Natural England’s criteria for designating a Site of Special Scientific Interest for barbastelles is the presence of a colony of 20 or more bats. 
 

Dr Packman’s research will continue this summer, as she gathers data in support of our opposition to plans for the Norwich Western Link. 
 

On account of the proposed road’s impacts on nationally significant wildlife, and to ensure an impartial decision is taken, we are calling for the planning application to be considered by the Secretary of State at a Public Inquiry.  
 

What can you do to help? 

Once the planning application for the road is submitted, a public consultation phase will follow. Please keep your eye on NWT emails and our social media for advice on speaking out in support of Norfolk’s wildlife, against this harmful development. 
 

To find out more about our campaign against the Norwich Western Link, please visit norfolkwildlifetrust.org.uk/ndr  

To hear Dr Packman explain her research to the Bat Conservation Trust, listen to the BatChat Podcast here.

Share this

Latest Blog Posts

Swifits - a bird on the brink Swifits - a bird on the brink
by Oscar Lawrence on 22 May, 2024
The black-crowned king of spring The black-crowned king of s...
by Oscar Lawrence on 01 May, 2024
We’re still hopping with hope for large marsh grasshoppers We’re still hopping with ho...
by NWT on 01 May, 2024
A reserves round-up for spring A reserves round-up for spring
by Reserves Officer Robert Morgan on 30 Apr, 2024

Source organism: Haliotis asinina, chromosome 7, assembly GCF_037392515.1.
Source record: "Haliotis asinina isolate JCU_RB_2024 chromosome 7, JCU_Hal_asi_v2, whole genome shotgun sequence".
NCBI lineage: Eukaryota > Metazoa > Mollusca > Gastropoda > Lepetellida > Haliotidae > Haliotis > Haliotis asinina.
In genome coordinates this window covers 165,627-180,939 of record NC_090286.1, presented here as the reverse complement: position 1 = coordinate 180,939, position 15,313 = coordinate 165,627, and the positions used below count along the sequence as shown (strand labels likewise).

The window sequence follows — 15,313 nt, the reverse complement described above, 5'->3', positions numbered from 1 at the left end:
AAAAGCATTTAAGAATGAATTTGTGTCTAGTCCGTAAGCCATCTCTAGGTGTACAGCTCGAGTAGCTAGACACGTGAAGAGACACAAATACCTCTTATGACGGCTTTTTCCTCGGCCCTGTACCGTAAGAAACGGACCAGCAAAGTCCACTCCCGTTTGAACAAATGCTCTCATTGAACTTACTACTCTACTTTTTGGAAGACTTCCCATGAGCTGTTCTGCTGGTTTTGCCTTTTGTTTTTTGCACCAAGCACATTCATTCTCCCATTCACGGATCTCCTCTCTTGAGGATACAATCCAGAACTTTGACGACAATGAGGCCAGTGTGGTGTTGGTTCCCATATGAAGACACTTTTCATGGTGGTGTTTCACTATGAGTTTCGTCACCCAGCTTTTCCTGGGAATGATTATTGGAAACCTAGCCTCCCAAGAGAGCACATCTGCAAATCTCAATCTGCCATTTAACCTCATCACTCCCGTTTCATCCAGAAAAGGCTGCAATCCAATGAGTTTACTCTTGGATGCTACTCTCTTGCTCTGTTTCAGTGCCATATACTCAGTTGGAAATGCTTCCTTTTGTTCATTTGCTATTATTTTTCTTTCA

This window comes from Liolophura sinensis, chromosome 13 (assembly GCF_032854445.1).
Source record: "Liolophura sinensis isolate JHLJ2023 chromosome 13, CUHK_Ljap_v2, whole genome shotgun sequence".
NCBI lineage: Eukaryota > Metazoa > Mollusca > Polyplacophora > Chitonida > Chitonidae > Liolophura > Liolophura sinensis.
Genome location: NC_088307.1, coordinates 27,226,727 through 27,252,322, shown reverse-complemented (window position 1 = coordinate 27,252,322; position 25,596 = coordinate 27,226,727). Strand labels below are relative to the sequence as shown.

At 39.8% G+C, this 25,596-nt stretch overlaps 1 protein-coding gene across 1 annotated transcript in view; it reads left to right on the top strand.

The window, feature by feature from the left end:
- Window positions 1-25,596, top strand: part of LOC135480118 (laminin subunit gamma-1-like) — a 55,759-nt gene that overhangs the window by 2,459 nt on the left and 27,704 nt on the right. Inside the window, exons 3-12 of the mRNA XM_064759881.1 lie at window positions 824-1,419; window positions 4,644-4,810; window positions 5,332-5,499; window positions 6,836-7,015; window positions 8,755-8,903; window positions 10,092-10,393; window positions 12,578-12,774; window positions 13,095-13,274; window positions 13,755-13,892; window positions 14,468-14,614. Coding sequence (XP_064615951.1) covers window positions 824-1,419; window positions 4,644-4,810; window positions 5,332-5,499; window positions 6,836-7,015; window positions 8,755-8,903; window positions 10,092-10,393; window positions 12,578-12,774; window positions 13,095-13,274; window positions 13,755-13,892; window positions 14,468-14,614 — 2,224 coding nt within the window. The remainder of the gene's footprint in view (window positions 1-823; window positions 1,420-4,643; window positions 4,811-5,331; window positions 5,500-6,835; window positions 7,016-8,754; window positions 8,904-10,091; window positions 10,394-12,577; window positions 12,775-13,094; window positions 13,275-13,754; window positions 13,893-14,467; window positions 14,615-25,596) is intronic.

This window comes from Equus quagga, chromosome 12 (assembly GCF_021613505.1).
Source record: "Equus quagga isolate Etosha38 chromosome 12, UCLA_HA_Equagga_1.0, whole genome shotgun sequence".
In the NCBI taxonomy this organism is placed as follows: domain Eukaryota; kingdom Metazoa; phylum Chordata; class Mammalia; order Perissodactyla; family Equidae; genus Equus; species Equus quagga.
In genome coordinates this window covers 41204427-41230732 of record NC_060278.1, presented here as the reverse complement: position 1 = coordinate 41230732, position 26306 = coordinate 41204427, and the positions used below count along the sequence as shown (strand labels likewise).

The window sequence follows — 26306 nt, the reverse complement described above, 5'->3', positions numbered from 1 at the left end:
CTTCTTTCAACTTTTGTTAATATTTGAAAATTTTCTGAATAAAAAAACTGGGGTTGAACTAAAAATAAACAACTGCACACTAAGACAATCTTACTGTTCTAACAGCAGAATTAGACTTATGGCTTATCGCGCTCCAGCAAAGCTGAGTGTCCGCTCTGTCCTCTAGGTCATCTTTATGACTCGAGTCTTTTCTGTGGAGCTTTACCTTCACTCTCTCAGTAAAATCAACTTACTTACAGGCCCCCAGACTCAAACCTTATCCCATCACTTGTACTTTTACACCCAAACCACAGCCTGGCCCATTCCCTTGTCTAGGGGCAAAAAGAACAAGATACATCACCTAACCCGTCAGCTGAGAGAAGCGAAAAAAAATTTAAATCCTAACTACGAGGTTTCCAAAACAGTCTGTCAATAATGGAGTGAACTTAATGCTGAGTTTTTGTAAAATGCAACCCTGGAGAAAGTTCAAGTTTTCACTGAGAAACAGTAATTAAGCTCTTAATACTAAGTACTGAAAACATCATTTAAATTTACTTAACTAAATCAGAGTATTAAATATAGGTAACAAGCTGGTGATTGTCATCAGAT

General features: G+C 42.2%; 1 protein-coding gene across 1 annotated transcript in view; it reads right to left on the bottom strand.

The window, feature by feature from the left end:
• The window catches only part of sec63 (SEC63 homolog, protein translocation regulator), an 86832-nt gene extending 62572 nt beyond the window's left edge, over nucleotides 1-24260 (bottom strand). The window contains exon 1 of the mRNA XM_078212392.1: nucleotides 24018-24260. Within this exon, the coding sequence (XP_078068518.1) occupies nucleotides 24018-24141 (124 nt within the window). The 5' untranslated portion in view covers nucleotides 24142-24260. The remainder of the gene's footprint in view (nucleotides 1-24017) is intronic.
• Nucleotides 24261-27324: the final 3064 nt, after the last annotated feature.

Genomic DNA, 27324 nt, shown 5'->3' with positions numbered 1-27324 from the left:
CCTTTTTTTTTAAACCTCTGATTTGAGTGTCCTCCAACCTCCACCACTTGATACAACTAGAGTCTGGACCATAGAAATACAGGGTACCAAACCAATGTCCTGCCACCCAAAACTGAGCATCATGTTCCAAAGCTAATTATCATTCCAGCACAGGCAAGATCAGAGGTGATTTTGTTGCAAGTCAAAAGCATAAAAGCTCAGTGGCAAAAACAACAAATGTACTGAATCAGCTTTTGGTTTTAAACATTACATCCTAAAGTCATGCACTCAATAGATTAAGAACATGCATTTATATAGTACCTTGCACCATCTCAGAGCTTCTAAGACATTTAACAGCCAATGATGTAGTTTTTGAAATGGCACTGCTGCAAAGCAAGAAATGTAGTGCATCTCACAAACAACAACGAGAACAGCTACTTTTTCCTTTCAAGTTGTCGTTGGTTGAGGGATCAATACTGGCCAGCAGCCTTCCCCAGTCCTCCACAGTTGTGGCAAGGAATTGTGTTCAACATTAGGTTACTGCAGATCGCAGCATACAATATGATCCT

Volunteer Spotlight: David North Volunteer Spotlight: David ...
by David North on 23 Apr, 2024
 Norfolk’s lost lake is a haven for wildlife  Norfolk’s lost lake is a h...
by Robert Morgan on 16 Apr, 2024
A Siberian gem A Siberian gem
by Oscar Lawrence on 03 Apr, 2024
From our reserves: The return of a long lost stream From our reserves: The retu...
by Robert Morgan, NWT Reserves Officer on 02 Apr, 2024
Volunteer Spotlight: Poppy Bye Volunteer Spotlight: Poppy Bye
by Poppy Bye on 12 Mar, 2024
Last of the winter jobs on our reserves Last of the winter jobs on ...
by Robert Morgan, NWT Reserves Officer on 29 Feb, 2024
Hamza Yassin: Life Behind The Lens Hamza Yassin: Life Behind T...
by Oscar Lawrence on 27 Feb, 2024
Is the humble toad the real harbinger of spring?  Is the humble toad the real...
by Robert Morgan on 20 Feb, 2024
NWT employs stubborn old goats NWT employs stubborn old goats
by Robert Morgan on 20 Feb, 2024
Short-eared owls: their magic and majesty Short-eared owls: their mag...
by Oscar Lawrence on 12 Feb, 2024
Volunteer Spotlight: Tim Suiter Volunteer Spotlight: Tim Su...
by Tim Suiter on 05 Feb, 2024
Some old-fashioned care is needed in the winter Some old-fashioned care is ...
by Robert Morgan, NWT Reserves Officer on 02 Feb, 2024
Could a once abundant Norfolk fish become extinct?   Could a once abundant Norfo...
by Robert Morgan on 23 Jan, 2024
Wild is the wind Wild is the wind
by Robert Morgan on 23 Jan, 2024
Waxwing Winter Waxwing Winter
by Oscar Lawrence on 17 Jan, 2024
Volunteer Spotlight: Tricia Dolamore Volunteer Spotlight: Tricia...
by Tricia on 10 Jan, 2024
January on our reserves January on our reserves
by NWT on 04 Jan, 2024
Robin Redbreast Robin Redbreast
by Oscar Lawrence on 19 Dec, 2023
A Christmas Wish for Nature A Christmas Wish for Nature
by Robert Morgan on 18 Dec, 2023
November on our reserves November on our reserves
by Robert Morgan, NWT Reserves Assistant on 07 Dec, 2023